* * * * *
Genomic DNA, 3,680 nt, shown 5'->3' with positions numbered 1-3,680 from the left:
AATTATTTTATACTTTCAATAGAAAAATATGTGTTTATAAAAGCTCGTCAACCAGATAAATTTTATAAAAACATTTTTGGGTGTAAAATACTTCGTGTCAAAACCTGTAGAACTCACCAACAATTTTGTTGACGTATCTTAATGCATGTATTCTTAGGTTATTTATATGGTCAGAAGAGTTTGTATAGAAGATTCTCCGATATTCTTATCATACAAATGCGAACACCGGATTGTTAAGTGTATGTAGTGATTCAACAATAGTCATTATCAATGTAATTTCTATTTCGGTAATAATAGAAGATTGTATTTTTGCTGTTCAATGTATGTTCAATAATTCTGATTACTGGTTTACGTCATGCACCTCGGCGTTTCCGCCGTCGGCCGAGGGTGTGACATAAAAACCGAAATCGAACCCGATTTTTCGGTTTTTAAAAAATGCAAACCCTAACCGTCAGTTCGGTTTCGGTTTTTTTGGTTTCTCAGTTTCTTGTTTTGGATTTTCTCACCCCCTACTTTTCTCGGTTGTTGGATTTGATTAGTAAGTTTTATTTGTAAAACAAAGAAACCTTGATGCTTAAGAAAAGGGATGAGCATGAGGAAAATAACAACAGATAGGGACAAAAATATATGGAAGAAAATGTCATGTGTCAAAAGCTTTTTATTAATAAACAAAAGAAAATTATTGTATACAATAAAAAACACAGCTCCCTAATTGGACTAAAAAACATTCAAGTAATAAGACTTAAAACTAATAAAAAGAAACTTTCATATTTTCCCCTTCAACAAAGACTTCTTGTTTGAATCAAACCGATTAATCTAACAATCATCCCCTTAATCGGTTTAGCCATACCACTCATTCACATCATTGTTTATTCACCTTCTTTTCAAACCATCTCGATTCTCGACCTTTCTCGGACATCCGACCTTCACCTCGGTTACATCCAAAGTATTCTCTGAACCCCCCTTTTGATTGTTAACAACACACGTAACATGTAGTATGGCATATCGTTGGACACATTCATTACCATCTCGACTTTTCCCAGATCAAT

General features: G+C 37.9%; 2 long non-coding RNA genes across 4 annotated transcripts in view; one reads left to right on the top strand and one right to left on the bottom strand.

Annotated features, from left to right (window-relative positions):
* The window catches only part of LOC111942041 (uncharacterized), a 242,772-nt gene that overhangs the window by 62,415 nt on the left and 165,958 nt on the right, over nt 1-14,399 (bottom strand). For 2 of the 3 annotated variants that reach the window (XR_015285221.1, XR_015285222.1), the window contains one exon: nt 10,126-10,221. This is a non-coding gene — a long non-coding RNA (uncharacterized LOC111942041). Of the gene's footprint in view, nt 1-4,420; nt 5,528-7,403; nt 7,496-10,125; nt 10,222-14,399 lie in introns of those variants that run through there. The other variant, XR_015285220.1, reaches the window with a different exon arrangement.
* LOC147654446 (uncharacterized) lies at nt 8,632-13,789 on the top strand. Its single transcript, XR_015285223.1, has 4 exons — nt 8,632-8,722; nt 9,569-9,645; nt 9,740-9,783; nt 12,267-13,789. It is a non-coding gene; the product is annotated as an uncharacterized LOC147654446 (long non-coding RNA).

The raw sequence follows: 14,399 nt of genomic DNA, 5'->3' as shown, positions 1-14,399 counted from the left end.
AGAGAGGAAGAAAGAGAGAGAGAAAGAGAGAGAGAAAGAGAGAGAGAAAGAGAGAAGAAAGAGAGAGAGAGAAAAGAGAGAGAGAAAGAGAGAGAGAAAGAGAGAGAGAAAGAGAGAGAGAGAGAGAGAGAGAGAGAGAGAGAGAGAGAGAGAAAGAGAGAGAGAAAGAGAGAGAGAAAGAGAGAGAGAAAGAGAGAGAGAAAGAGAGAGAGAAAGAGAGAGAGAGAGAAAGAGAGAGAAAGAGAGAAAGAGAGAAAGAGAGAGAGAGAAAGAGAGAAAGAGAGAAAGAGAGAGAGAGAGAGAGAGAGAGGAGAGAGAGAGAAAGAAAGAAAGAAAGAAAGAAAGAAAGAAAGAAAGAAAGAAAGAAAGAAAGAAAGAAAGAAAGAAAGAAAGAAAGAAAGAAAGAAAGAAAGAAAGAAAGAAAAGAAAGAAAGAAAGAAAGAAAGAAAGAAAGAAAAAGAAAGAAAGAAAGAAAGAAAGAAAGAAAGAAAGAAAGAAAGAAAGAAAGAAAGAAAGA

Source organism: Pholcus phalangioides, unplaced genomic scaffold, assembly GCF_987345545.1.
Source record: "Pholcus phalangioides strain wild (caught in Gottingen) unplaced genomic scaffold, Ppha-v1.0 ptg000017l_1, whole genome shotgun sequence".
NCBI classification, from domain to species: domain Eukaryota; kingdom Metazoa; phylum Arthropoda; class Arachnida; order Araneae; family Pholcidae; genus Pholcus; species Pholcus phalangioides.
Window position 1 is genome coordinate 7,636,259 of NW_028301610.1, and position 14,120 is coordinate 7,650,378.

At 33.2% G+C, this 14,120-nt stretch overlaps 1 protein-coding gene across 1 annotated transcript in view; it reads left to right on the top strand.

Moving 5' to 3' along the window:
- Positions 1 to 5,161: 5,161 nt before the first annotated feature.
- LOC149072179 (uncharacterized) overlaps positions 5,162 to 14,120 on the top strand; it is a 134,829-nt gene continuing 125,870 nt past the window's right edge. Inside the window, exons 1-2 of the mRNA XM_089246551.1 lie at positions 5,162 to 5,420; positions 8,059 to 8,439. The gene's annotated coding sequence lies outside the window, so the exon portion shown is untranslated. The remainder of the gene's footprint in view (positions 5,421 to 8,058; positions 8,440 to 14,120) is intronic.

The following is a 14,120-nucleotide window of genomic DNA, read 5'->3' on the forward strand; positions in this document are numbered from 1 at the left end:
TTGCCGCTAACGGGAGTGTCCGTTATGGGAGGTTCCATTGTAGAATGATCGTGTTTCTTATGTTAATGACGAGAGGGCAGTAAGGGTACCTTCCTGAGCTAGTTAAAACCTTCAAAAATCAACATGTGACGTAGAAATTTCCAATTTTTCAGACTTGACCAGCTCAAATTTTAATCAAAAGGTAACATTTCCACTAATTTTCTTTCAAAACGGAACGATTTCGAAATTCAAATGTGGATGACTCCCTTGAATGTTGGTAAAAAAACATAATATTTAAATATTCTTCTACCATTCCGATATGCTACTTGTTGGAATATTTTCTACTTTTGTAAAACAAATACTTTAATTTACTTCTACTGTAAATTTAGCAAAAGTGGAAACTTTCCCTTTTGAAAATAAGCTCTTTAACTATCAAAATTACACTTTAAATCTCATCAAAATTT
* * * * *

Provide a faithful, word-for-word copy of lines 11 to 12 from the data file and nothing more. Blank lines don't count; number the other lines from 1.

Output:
NCBI classification, from domain to species: domain Eukaryota; kingdom Metazoa; phylum Arthropoda; class Arachnida; order Araneae; family Pholcidae; genus Pholcus; species Pholcus phalangioides.
Window position 1 is genome coordinate 7,636,259 of NW_028301610.1, and position 14,120 is coordinate 7,650,378.